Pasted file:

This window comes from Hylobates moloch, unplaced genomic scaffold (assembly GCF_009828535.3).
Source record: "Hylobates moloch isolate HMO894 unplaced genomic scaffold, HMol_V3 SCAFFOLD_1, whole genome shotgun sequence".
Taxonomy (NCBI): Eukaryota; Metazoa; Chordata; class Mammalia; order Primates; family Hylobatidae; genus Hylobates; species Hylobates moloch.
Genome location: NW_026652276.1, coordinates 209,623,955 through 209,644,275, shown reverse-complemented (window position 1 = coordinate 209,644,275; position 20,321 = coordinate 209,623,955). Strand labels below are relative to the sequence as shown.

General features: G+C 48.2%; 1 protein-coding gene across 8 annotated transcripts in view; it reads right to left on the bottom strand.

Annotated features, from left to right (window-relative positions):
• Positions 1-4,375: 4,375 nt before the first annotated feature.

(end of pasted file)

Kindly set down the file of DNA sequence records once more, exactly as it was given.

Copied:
This window comes from Hylobates moloch, unplaced genomic scaffold (assembly GCF_009828535.3).
Source record: "Hylobates moloch isolate HMO894 unplaced genomic scaffold, HMol_V3 SCAFFOLD_1, whole genome shotgun sequence".
Taxonomy (NCBI): Eukaryota; Metazoa; Chordata; class Mammalia; order Primates; family Hylobatidae; genus Hylobates; species Hylobates moloch.
Genome location: NW_026652276.1, coordinates 209,623,955 through 209,644,275, shown reverse-complemented (window position 1 = coordinate 209,644,275; position 20,321 = coordinate 209,623,955). Strand labels below are relative to the sequence as shown.

General features: G+C 48.2%; 1 protein-coding gene across 8 annotated transcripts in view; it reads right to left on the bottom strand.

Annotated features, from left to right (window-relative positions):
• Positions 1-4,375: 4,375 nt before the first annotated feature.